Art as a catalyst: the pathway of alumna Relebohile Mabunda

  • 2024-06-17
  • Lisa Priller-Gebhardt
  • Comment
Relebohile Mabunda
© private

Our ‘Alumni in the spotlight’ series gives from very different backgrounds the opportunity to report on the role that their funding and stay in Germany played in their personal development and professional career. Relebohile Mabunda from South Africa also wanted to expand her horizon, gain significant experience and make valuable contacts. Funding programmes run by the Alexander von Humboldt Foundation and by the Institute for Foreign Cultural Relations (Institut für Auslandsbeziehungen, ifa) gave the 31-year-old the opportunity to participate in art research projects in Germany. 

´The  and the  provided me with a home far away from home, a beneficial working environment, financial support and mentoring, along with long-term connections and rich cultural experiences in Germany.’

Art, theatre and a sense of community – these are Relebohile Mabunda’s major passions. Her home country is South Africa, a country with a painful history of racist laws known as apartheid. ‘I grew up in an all-black township, so I was highly restricted to the people and the culture that surrounded me’, says Mabunda. That was an inner driving force that set her artistic career in motion. ‘My work began in the community halls where we staged various performances that entertained and informed the locals, and enlightened them about the disparate topics in our communities.’ The artist recalls that the performances she had developed in the community halls were subsequently staged by other creatives and communities at theatre festivals, on stages and in schools.  

International perspectives: the search for new horizons

She launched her own business once she recognised the impact that the local arts could in particular exert within the populace and . Her objective was to promote theatre culture within the local communities. Albeit that also required a better understanding of the ecosystem surrounding art and politics. ‘Committing myself to art in local communities involved me switching into art management and to develop strategies for art to flourish in these local communities’, says Mabunda.  

Her desire to widen her international experience and gain further knowledge also soon increased. An opportunity arose just after she had submitted her master thesis at the University of the Witwatersrand. Her lecturer posted a message on the student WhatsApp group to indicate that the ifa was seeking participants to join a programme that was ideally tailored to her interests. This was what initiated her contact with Germany.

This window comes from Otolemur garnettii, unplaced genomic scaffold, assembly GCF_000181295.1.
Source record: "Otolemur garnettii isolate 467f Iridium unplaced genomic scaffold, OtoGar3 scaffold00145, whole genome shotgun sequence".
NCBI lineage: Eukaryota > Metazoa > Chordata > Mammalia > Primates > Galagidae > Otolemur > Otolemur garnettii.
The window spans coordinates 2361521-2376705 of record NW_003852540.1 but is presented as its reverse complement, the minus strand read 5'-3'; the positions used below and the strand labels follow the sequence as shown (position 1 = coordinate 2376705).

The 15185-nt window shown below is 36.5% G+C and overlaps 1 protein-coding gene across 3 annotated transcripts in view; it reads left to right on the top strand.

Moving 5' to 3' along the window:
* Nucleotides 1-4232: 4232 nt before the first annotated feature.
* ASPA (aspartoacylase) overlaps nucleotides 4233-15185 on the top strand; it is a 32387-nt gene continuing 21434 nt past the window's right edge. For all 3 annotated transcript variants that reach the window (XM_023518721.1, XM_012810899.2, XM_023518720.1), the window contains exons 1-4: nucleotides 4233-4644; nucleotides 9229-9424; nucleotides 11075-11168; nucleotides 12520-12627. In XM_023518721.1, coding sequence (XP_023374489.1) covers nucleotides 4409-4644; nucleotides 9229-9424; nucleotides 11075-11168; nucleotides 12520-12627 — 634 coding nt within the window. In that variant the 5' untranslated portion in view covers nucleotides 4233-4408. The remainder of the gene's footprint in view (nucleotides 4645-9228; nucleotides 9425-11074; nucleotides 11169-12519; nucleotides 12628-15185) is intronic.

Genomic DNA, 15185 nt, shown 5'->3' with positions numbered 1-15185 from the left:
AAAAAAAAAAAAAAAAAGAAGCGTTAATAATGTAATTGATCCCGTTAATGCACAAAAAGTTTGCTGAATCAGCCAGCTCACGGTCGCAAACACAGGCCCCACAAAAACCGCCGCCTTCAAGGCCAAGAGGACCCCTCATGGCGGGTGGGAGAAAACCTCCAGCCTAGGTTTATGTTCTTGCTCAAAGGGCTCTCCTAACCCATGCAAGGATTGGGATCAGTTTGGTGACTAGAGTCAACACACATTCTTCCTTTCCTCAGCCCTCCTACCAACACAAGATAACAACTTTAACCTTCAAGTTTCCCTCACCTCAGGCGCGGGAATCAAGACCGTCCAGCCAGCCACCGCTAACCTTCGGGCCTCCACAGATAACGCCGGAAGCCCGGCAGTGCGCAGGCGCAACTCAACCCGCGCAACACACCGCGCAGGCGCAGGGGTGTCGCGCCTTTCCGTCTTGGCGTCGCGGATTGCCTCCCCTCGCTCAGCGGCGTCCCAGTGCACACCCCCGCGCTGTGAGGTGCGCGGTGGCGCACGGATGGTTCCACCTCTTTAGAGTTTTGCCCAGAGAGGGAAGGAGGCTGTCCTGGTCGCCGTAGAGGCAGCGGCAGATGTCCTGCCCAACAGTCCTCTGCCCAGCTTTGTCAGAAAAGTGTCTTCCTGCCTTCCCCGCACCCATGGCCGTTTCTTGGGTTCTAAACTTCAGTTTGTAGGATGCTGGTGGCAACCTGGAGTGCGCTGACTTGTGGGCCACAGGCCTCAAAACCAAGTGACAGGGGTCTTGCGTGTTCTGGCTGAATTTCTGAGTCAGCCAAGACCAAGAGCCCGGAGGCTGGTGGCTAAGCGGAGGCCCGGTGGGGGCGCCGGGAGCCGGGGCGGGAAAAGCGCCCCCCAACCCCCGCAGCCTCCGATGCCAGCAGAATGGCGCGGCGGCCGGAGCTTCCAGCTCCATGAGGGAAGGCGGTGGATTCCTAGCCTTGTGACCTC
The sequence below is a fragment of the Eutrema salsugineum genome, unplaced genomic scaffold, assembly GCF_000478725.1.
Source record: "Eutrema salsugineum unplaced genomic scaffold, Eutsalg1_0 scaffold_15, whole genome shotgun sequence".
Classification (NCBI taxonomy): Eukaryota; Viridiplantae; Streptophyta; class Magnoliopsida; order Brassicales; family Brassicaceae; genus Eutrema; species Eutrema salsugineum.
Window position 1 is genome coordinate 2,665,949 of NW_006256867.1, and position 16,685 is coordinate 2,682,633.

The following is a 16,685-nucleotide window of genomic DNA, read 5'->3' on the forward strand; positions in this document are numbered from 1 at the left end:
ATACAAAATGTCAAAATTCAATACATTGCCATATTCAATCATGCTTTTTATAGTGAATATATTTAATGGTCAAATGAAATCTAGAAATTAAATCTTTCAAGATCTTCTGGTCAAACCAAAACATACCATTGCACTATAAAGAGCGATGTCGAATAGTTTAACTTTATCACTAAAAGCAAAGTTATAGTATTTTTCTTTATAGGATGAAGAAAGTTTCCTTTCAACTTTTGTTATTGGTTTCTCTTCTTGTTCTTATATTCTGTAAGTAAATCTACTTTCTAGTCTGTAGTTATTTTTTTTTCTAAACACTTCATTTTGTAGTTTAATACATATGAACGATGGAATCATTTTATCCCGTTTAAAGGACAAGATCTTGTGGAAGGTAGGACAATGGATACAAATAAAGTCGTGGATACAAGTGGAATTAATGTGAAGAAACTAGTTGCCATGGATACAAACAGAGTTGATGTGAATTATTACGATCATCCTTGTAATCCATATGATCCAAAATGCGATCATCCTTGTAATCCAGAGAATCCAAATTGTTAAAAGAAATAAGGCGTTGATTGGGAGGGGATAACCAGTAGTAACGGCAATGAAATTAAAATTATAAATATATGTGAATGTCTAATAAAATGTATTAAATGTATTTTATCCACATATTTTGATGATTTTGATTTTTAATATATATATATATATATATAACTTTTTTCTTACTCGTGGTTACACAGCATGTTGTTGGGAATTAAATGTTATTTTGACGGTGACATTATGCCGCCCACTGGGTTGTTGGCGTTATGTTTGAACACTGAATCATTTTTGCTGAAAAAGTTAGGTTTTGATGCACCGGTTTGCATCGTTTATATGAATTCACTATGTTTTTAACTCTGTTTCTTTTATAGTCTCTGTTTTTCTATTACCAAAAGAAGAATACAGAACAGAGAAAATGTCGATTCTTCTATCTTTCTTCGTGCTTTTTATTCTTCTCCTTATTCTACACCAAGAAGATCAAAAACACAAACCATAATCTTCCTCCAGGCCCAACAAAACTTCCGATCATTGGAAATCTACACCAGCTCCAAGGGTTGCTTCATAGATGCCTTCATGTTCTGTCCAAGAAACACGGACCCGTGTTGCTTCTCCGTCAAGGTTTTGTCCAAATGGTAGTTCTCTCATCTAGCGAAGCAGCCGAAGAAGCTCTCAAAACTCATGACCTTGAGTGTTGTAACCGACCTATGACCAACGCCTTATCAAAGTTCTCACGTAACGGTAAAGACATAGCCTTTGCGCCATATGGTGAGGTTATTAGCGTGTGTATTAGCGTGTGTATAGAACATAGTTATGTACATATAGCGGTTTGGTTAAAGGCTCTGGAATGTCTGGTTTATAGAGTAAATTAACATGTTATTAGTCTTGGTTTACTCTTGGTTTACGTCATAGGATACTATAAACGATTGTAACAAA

Research fellowship: resources relating to research and networking

Mabunda was subsequently awarded a by the Alexander von Humboldt Foundation, which enabled her to develop tangible case studies and partnership opportunities aimed at revitalising the field of community theatre. ‘I wouldn’t have been able to achieve all of this without the decisive support provided by ifa and the Humboldt Foundation’, Mabunda declares. As part of her research project, the Alexander von Humboldt Foundation financed her living costs, a preparatory German language course, her health insurance and travel costs; she was also invited to take part in the projects organised by other German Chancellor Fellowship holders. ‘We were also given access to funds that involved collaboration with other beneficiaries and the submission of well-prepared proposals that met the eligibility criteria’, explains Mabunda.  

Before she arrived in , she had busied herself with academic papers and the to gain a better understanding of the German art scene. Albeit that she wasn’t prepared for what it’s actually like to live in a country in which the majority of the population is white. ‘I was confronted with racist remarks’, states the culture researcher. ‘I probably wouldn’t have survived if I hadn’t been able to communicate with friends who had endured similar experiences in Germany’, says Mabunda. 

Tips for international researchers

Tips for international researchers
Tips for international researchers ©

These negative experiences didn’t deter her from appreciating the country’s advantages. She was above all excited by the ‘Efficiency of the public transport system’. Whenever Germans complained about local transport, she would often wonder whether any of them had ever been in a country where the underground train often only arrived an hour after its scheduled arrival time – or not at all. Or know what it’s like when endless queues of people are impatiently waiting for the next taxi, which can’t get through due to unmanageable congestion.  

And even given some isolated unpleasant situations, she still felt much safer than in her home country. ‘It didn’t matter how late it was, as a woman I felt safer when I was out alone at night’, Mabunda recalls. She didn’t just feel safe on public transport, she was also enthusiastic about another aspect: ‘I was fascinated by the fact that friends who sometimes left even valuable items on a bus or underground train later got them back from a duty officer, the lost property office or attentive people’, says Mabunda. Relebohile Mabunda has particularly fond memories of the cold and snow-covered with mulled wine. ‘I’m also a huge fan of Käsespätzle (cheese noodles).’ 

* mandatory field